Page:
Hoping This is The Last Article Ever Written on the Westboro Baptist Church

Most people know what the Westboro Baptist Church does—i.e., pickets really terrible places such funerals with really offensive signs like “Fags Die, God Laughs,” “Pray for Dead Soldiers,” and the simple, but poignant “God Hates You.” It seems, however,  that most people give little consideration to what drives this church or how our collective actions encourage their despicable actions.

The church was founded in 1955 by a then 26-year old Fred Phelps. Almost 60 years later, Mr. Phelps continues to lead the church. Membership in the church is estimated to be somewhere in the neighborhood of 40 to 70 members. While there is no public list of the church’s members, at least one former member of the church estimates that 90% of the church’s congregation is a member of the Phelps family. The size of Mr. Phelps’ family would certainly make such an estimate possible (if not likely) as Mr. Phelps has 13 children, and an undisclosed number of grandchildren and great-grandchildren who are part of the church. In fact, my research into writing this piece was unable to find a surname of a single member of this church that was not Phelps.

What the above membership numbers demonstrate is that the Westboro Baptist Church is essentially just one crazy family—who had a difficult time figuring out contraception—plus 4 to 7 other people. If one was to Google “Westboro Baptist Church,” however, he or she may believe the church actually has many thousands of members and a great influence on our elected leaders because there are literally thousands and thousands of news articles, tweets, status updates, blog articles, and other postings about this crazy family. When I see numbers like this, or come across a new story on the church, or read a tweet on them, I don’t feel anger at the church so much as I feel anger at everyone who feels the need to continue drawing attention to these loons. There is simply no reason to give these people any attention. While I recognize there is some irony in writing a piece on a subject that encourages others to not write or read about said subject, I think this piece’s title adequately addresses the potential irony.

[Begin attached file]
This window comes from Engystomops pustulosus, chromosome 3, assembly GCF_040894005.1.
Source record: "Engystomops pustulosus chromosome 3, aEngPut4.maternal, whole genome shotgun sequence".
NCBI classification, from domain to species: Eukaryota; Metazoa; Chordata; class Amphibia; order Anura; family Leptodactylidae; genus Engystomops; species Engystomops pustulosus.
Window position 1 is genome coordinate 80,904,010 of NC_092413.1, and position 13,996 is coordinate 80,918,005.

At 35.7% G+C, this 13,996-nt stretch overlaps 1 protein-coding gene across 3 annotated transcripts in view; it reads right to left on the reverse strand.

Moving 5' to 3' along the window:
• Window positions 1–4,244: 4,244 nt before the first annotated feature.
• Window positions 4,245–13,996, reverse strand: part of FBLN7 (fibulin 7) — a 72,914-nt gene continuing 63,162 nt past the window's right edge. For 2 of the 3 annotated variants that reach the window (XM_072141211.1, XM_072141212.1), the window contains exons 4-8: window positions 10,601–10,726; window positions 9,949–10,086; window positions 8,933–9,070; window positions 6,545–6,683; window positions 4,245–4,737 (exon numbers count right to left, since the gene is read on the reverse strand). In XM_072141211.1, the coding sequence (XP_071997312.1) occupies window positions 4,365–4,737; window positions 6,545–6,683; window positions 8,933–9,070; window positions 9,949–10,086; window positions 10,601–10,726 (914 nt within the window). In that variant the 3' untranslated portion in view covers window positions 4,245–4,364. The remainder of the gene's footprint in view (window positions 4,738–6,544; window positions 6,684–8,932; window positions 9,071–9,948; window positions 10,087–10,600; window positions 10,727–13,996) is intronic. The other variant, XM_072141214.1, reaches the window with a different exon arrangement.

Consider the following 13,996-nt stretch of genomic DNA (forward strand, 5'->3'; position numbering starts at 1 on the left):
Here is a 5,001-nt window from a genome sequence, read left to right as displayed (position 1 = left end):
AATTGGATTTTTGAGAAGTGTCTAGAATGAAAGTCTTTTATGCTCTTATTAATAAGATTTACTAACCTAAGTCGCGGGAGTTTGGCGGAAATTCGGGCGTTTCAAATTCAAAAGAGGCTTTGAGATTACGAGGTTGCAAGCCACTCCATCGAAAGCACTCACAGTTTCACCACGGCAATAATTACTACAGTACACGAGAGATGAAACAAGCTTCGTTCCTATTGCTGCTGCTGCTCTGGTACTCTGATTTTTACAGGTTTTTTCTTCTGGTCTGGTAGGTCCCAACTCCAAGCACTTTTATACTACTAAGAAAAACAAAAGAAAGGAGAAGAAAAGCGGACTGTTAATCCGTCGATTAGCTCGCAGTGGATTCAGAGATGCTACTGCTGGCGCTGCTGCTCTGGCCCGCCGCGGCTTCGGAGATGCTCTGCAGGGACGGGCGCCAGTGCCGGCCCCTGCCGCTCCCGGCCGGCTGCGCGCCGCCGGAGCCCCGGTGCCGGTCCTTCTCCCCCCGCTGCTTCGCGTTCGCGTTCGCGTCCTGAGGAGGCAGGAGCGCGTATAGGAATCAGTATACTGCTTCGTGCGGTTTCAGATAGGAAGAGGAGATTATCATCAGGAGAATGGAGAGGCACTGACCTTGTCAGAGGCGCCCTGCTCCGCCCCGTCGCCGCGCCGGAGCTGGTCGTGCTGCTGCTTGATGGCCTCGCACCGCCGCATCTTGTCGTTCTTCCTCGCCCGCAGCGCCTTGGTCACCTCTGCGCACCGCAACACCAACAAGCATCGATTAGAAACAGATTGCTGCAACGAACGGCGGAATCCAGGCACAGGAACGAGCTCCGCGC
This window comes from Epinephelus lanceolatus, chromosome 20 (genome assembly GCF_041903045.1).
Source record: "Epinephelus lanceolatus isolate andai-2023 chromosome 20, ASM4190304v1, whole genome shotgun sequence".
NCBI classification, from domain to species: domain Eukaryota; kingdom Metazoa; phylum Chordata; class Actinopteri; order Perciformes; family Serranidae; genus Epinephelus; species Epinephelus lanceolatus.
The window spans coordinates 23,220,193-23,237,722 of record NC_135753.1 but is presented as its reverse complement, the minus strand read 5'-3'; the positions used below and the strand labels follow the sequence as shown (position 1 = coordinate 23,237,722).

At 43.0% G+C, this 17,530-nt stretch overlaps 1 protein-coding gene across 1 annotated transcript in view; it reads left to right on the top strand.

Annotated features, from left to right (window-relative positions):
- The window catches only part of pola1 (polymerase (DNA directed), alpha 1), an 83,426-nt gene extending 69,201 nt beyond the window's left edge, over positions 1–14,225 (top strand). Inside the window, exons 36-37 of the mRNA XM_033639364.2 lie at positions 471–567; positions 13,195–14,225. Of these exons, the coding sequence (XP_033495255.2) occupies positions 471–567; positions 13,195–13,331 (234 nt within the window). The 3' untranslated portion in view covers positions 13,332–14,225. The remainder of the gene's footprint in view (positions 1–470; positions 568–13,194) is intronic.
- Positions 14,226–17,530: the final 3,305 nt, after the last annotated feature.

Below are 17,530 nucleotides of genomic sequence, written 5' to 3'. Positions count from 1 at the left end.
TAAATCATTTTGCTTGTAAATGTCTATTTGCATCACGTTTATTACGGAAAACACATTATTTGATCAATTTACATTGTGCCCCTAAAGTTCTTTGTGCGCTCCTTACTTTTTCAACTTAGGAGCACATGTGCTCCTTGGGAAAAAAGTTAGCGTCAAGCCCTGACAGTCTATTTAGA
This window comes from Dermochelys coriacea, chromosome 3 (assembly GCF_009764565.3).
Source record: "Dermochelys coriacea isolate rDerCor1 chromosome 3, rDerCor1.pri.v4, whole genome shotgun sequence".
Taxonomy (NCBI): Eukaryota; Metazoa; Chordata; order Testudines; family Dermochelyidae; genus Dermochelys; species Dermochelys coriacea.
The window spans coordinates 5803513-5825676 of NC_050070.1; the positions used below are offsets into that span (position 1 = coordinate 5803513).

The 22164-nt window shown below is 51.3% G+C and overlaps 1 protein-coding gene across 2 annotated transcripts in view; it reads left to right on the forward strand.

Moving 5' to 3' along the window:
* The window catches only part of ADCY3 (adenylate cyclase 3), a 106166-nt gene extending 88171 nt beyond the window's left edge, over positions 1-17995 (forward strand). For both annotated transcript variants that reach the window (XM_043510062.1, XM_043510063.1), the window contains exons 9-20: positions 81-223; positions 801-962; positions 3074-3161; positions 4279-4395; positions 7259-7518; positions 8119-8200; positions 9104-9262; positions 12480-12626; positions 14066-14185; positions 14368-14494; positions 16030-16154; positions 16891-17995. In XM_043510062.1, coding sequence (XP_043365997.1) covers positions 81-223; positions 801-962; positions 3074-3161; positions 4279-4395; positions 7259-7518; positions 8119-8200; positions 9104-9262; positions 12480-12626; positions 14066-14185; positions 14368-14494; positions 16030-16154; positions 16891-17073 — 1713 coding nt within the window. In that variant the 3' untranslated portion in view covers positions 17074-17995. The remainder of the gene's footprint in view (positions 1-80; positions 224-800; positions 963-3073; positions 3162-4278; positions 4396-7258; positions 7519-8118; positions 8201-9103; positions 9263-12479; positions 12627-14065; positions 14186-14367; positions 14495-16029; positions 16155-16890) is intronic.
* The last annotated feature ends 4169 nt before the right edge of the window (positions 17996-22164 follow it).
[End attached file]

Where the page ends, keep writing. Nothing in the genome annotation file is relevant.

From what I can see, nothing new or insightful has been said about this church in the past five years. Every news article I read is only about which outrageous spot they will choose to hold their next picket. Every tweet and Facebook post I read about the church is nothing more than some person expressing disgust at the church for its latest picket location. The mass coverage this handful of people continually receives serves just two purposes. First, it satiates our morbid curiosity to observe a train wreck; and second, it feeds the church’s desire for fame and encourages them to engage in more of these outrageous acts. As one former church member explained, “The international media have covered our protests with unflagging interest, to the deep satisfaction of the WBC leaders my aunts, Shirl and Marge, and my grandfather, Fred, the group’s pastor and founder.”